Totally agree with Bryan. Chris Miller is the one of the best two teachers I've known from the 10 I've had over the year. [ Disclaimer: I am a northerner and came to playing Cajun music late in life.] Miller can give you various versions, can break them down or not, and can give you as much music theory as you need or can handle to help you learn. Oh, and being really a good guy and a fine person should count for something. He's been teaching at Augusta Heritage Cajun/Creole Week these past two years. (A shameless plug for that week in summer.)
Getting on the thread track. Monarch copy. The single thing I find most appealing about those old accordions is the sound of the chord reeds on the base side, which I attribute to the large single plate with all 3 or 4 chord reeds. I cannot find any reed maker to do this, so I've improvised by attaching the 3 or 4 chord reeds together over a single large reed block chamber. Not quite the same, but close, and I like it enough it's become standard for my accordions. On the last few I've also put 4 chord reeds as opposed to the standard 3. Got that idea from an old Globe (I think) that had 4.
Sample sound track/video ???
Bryan, when are you going to make an offshoot accordion line? You could call them "Champion" and design them to mimic the looks of the Monarch, Globe, and Sterling. Make them a throwback special edition collectors item. Go with that 4 reeds on the base side like you mentioned, Dix reeds for the treble side, classic middle bellows divider, only offer black and silver for the color (no exceptions), and make them super light weight with the best playability and sound that you can possibly achieve for least cost. Oh, and only in the keys of "C" and "D". Do that my friend, and I'd bet one of my arms that they'd sell like hotcakes! I know I'd scrounge up the $1,500 dollars to buy one. Hint Hint at the price??
You could sell them with a Gabbinelli King little black case with the red fir liner on the inside. And on the inside of the case lid, install a blue and gold "Blue Max" medallion so that when the case was opened, everyone could see it. And they would ask, what is that?!! And we would answer.. "That is a Blue Max Champion accordion built by none other than Bryan Lafleur. Best accordion on the market for a great price.
A Bryan Lafluer for $1500?!?!?!
Guess I'm hauling off all my scrap metal this weekend put me down for a C in silver please
A BLUE MAX for a descendent of the French.. really ?
Black and chrome ... no red no white ..
black on black bellows.
No chrome on the flappers, cheezy.
Covered pallets similar to Bergflodt and other Euro makers.
In D. 12 TET. Dry.. perhaps a whisper of tremolo.
Thumb groove on the keyboard.
None of that embossed/engraved or painted scroll stuff.. equally cheezy.
None of the picture frame hanger strap brackets that cost 75 cents.. proper Italian hardware.
The Button Box has Berkshire Cases for about $135.
Pinned Bellows ala Hohner and Castagnari and many other makers..
Double bellows look cool, no functionally advantage.. but cool.
Varnished or lacquered interior and reed blocks.
No Jeff, you're making them sound ugly. The "Champions" could take the best qualities from the Monarch, Globes, and the Sterlings. But no modern colors.
The Blue Max was a German Medal designed by the French and was made popular in a story about a lowly enlisted pilot that earned top rank amongst the other officer pilots that would not accept him. "The Blue Max" covers all the bases for these Champion Cajun accordions. Even though they may have Czech reeds in them.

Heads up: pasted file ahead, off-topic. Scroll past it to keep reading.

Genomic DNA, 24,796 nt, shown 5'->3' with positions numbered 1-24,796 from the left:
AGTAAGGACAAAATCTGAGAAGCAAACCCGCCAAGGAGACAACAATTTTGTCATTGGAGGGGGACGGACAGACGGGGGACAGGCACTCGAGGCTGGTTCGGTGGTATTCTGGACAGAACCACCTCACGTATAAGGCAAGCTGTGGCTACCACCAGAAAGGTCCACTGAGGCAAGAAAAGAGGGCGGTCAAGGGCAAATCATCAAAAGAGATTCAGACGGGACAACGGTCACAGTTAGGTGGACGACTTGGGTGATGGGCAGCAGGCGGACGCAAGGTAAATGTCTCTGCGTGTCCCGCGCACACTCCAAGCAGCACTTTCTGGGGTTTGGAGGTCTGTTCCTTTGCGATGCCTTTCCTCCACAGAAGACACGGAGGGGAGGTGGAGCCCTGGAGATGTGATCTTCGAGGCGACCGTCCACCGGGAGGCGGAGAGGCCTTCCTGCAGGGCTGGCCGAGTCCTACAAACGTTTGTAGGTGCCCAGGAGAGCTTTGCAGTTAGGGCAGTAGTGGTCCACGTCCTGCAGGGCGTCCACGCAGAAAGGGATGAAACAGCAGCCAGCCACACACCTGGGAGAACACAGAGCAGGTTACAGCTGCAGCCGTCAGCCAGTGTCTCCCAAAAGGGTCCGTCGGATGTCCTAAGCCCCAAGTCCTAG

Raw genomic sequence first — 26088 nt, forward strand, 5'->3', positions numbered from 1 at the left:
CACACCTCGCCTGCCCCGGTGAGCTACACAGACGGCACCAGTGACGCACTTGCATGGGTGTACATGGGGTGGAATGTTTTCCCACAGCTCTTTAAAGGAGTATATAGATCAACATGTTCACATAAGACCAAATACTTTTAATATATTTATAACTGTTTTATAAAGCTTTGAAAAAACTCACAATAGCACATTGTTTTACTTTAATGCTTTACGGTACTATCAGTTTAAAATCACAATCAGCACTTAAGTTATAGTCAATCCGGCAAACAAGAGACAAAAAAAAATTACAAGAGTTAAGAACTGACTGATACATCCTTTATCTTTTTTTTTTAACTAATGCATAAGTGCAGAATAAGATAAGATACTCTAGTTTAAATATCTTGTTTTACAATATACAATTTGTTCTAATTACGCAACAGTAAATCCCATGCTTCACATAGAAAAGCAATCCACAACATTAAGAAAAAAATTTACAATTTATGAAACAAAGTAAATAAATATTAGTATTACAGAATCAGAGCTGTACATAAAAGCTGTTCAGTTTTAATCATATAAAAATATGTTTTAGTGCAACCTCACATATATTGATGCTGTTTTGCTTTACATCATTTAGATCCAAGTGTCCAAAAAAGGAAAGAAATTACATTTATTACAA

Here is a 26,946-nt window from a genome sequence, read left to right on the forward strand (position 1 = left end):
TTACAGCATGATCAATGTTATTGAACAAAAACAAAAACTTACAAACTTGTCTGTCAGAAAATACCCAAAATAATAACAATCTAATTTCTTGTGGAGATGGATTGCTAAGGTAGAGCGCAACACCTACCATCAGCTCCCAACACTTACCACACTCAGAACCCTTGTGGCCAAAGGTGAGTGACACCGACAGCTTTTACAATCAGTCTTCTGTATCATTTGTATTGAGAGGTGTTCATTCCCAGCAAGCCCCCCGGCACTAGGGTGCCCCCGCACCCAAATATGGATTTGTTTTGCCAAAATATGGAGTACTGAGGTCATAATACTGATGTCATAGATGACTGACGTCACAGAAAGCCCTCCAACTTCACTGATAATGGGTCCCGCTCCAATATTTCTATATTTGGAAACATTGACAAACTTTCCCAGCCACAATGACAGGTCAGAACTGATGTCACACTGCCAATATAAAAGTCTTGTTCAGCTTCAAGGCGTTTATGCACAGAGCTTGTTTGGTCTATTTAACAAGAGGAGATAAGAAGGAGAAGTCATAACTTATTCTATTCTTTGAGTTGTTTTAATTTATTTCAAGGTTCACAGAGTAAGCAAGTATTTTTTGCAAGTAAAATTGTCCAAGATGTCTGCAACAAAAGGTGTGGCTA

My wife's family are all Prussians
Part of my family are Prussians
The French language was the official language of the Prussian court and aristocracy and government.
The medal was of Prussian, not French origin.
Prussia was at times a separate country/state and part of Poland and a part of Germany.
The Blue Max would be an appropriate name for an accordeon given its Prussian/Germanic roots for the first accordeons bought and used by Cajuns. German and Saxon made.
There were many Czechs who spoke German, among them my GGF and GGM (my mother's grandparents.) ... both from Bohemia, a part of the Austro-Hungarian Empire. It is now the western/southernmost part of the Czech Republic where German is now a secondary language and Czech is the official language.
PS My mother's name was Maxine, affectionately called... "Max". But that name for an accordeon has already been assigned to the Castagnari "Melodeon".. aka the "MAX". I have owned 3 MAX accordeons.
Instead of "Champion"
How about "Champignon" ?
I specifically asked Danny Dyson to build a cypress box for me. Horrors!
Sounds great, looks great, strong and light. Won't rot to boot.
I build fiddles and other tuned in 5ths stringers. Fiddles for trad. SWL music are fun because various wood and carvings are acceptable.
Ok Bryan, you can go with the Czech reeds in them Blue Max's. Or what ever reed you come across that will be the perfect reed to make a grand statement with. I trust your judgement. I can see that you're not one to rush in to things without thought. Good luck! I hereby formally give up my idea freely unto you. The way I figure, it could make you a few 100 thousand dollars before you retire if you play your cards right. Put me down for both a "C" and a "D" when you get around to it. And I'll even throw in a demonstration of "La Valse de la Louisianne" the way Angelas' turns it, but using that turn for the song "La Valse Cadjin" instead. You'll never see anything like it done by anyone else. Life Changing. LOL
OK G McGill...
Recap exactly what you are proposing..
this has become fuzzy.